Recent advances in sensor technology have led to an increased availability of hyperspectral remote sensing data at very high both spectral and spatial resolutions. Many techniques are developed to explore the spectral information and the spatial information of these data. In particular, feature extraction (FE) aimed at reducing the dimensionality of hyperspectral data while keeping as much spectral information as possible is one of methods to preserve the spectral information, while morphological profile analysis is the most popular methods used to explore the spatial information. Hyperspectral sensors collect information as a set of images represented by hundreds of spectral bands. While offering much richer spectral information than regular RGB and multispectral images, the high dimensional hyperspectal data creates also a challenge for traditional spectral data processing techniques. Conventional classification methods perform poorly on hyperspectral data due to the curse of dimensionality (i.e. the Hughes phenomenon: for a limited number of training samples, the classification accuracy decreases as the dimension increases). Classification techniques in pattern recognition typically assume that there are enough training samples available to obtain reasonably accurate class descriptions in quantitative form. However, the assumption that enough training samples are available to accurately estimate the class description is frequently not satisfied for hyperspectral remote sensing data classification, because the cost of collecting ground-truth of observed data can be considerably difficult and expensive. In contrast, techniques making accurate estimation by using only small training samples can save time and cost considerably. The small sample size problem therefore becomes a very important issue for hyperspectral image classification. Very high-resolution remotely sensed images from urban areas have recently become available. The classification of such images is challenging because urban areas often comprise a large number of different surface materials, and consequently the heterogeneity of urban images is relatively high. Moreover, different information classes can be made up of spectrally similar surface materials. Therefore, it is important to combine spectral and spatial information to improve the classification accuracy. In particular, morphological profile analysis is one of the most popular methods to explore the spatial information of the high resolution remote sensing data. When using morphological profiles (MPs) to explore the spatial information for the classification of hyperspectral data, one should consider three important issues. Firstly, classical morphological openings and closings degrade the object boundaries and deform the object shapes, while the morphological profile by reconstruction leads to some unexpected and undesirable results (e.g. over-reconstruction). Secondly, the generated MPs produce high-dimensional data, which may contain redundant information and create a new challenge for conventional classification methods, especially for the classifiers which are not robust to the Hughes phenomenon. Last but not least, linear features, which are used to construct MPs, lose too much spectral information when extracted from the original hyperspectral data. In order to overcome these problems and improve the classification results, we develop effective feature extraction algorithms and combine morphological features for the classification of hyperspectral remote sensing data. The contributions of this thesis are as follows. As the first contribution of this thesis, a novel semi-supervised local discriminant analysis (SELD) method is proposed for feature extraction in hyperspectral remote sensing imagery, with improved performance in both ill-posed and poor-posed conditions. The proposed method combines unsupervised methods (Local Linear Feature Extraction Methods (LLFE)) and supervised method (Linear Discriminant Analysis (LDA)) in a novel framework without any free parameters. The underlying idea is to design an optimal projection matrix, which preserves the local neighborhood information inferred from unlabeled samples, while simultaneously maximizing the class discrimination of the data inferred from the labeled samples. Our second contribution is the application of morphological profiles with partial reconstruction to explore the spatial information in hyperspectral remote sensing data from the urban areas. Classical morphological openings and closings degrade the object boundaries and deform the object shapes. Morphological openings and closings by reconstruction can avoid this problem, but this process leads to some undesirable effects. Objects expected to disappear at a certain scale remain present when using morphological openings and closings by reconstruction, which means that object size is often incorrectly represented. Morphological profiles with partial reconstruction improve upon both classical MPs and MPs with reconstruction. The shapes of objects are better preserved than classical MPs and the size information is preserved better than in reconstruction MPs. A novel semi-supervised feature extraction framework for dimension reduction of generated morphological profiles is the third contribution of this thesis. The morphological profiles (MPs) with different structuring elements and a range of increasing sizes of morphological operators produce high-dimensional data. These high-dimensional data may contain redundant information and create a new challenge for conventional classification methods, especially for the classifiers which are not robust to the Hughes phenomenon. To the best of our knowledge the use of semi-supervised feature extraction methods for the generated morphological profiles has not been investigated yet. The proposed generalized semi-supervised local discriminant analysis (GSELD) is an extension of SELD with a data-driven parameter. In our fourth contribution, we propose a fast iterative kernel principal component analysis (FIKPCA) to extract features from hyperspectral images. In many applications, linear FE methods, which depend on linear projection, can result in loss of nonlinear properties of the original data after reduction of dimensionality. Traditional nonlinear methods will cause some problems on storage resources and computational load. The proposed method is a kernel version of the Candid Covariance-Free Incremental Principal Component Analysis, which estimates the eigenvectors through iteration. Without performing eigen decomposition on the Gram matrix, our approach can reduce the space complexity and time complexity greatly. Our last contribution constructs MPs with partial reconstruction on nonlinear features. Traditional linear features, on which the morphological profiles usually are built, lose too much spectral information. Nonlinear features are more suitable to describe higher order complex and nonlinear distributions. In particular, kernel principal components are among the nonlinear features we used to built MPs with partial reconstruction, which led to significant improvement in terms of classification accuracies. The experimental analysis performed with the novel techniques developed in this thesis demonstrates an improvement in terms of accuracies in different fields of application when compared to other state of the art methods.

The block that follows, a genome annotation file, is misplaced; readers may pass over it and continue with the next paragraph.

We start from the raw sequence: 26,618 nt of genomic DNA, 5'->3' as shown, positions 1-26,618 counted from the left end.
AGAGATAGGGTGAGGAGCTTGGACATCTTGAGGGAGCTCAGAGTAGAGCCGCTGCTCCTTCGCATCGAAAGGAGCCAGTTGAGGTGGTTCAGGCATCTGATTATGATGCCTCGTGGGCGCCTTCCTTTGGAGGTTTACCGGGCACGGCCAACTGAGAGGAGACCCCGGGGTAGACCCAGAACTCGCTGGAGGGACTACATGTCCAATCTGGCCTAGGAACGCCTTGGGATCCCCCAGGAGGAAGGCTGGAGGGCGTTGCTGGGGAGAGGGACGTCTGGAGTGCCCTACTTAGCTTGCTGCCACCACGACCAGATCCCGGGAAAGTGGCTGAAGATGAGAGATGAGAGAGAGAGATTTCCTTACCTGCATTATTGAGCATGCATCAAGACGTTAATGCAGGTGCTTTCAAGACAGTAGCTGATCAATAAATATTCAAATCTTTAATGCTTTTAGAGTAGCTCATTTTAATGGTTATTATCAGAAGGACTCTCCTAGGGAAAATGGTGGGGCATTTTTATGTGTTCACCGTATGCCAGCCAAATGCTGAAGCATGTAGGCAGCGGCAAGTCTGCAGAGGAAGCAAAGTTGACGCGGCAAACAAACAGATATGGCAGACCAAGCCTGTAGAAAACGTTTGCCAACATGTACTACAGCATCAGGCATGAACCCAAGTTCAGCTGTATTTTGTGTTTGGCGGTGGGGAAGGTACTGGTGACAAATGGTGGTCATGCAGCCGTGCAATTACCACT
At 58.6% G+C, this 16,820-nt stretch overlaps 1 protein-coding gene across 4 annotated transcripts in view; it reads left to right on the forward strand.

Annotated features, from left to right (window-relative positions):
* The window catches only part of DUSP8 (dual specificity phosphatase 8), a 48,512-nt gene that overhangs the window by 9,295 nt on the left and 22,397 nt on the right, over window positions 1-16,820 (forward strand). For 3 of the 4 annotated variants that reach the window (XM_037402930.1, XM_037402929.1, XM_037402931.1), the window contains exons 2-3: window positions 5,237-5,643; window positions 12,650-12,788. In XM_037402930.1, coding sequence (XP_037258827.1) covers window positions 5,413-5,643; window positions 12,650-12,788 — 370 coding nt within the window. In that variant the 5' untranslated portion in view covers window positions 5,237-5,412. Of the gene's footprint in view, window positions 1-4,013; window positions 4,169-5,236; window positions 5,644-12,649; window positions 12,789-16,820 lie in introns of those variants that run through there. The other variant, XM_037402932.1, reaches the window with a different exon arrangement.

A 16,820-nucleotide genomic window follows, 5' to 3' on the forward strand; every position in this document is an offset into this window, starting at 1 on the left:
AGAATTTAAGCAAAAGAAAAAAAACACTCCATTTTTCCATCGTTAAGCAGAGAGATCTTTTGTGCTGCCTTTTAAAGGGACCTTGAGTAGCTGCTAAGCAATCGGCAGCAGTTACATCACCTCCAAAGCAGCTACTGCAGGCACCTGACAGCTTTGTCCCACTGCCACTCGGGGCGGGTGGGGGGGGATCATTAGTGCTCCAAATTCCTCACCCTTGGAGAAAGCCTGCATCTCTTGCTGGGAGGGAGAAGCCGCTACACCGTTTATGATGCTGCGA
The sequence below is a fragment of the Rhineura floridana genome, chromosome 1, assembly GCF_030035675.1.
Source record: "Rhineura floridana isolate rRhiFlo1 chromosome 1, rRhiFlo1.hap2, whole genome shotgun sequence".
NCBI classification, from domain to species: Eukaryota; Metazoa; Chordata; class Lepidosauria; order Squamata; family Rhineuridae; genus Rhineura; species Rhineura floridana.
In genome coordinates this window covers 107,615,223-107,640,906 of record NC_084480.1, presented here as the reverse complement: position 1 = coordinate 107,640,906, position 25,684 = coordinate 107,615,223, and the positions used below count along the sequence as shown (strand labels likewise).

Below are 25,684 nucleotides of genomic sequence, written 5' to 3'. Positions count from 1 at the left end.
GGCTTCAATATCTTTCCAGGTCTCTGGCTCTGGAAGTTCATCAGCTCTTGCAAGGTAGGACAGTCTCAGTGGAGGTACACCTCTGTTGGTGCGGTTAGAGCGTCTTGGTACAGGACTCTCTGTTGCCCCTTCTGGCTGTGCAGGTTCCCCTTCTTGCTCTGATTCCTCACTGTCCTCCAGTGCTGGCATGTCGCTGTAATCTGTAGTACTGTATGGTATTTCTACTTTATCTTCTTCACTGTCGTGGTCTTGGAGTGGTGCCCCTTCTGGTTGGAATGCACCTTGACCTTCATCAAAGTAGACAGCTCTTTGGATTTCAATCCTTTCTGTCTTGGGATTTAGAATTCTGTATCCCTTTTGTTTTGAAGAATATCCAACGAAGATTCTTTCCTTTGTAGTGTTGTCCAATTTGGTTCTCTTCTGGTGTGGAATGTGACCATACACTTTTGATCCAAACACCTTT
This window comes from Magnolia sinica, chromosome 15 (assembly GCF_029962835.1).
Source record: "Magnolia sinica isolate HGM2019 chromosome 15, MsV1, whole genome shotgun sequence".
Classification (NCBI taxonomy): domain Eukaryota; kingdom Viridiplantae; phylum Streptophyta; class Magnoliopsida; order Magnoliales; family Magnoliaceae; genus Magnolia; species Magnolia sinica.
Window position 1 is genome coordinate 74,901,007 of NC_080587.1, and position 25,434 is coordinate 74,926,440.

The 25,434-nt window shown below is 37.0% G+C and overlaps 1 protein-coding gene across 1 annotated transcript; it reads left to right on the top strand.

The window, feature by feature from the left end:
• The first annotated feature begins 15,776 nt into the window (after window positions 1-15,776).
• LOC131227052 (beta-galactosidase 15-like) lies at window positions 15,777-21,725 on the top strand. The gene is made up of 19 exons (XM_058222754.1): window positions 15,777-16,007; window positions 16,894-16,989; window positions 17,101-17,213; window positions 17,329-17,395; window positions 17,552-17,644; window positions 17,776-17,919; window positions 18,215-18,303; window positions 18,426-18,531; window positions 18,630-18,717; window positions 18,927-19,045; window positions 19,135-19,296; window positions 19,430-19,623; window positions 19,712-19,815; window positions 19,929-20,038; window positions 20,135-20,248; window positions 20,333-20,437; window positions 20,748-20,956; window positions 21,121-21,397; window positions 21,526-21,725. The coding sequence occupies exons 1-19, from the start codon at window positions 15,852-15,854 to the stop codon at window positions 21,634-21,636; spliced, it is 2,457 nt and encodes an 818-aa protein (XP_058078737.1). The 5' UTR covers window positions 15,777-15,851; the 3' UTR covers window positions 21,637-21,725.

|Award date||1 Mar 2012|
|Place of Publication||Ghent, Belgium|
|Publication status||Published - 1 Mar 2012|
- remote sensing
- feature extraction
- morphological profile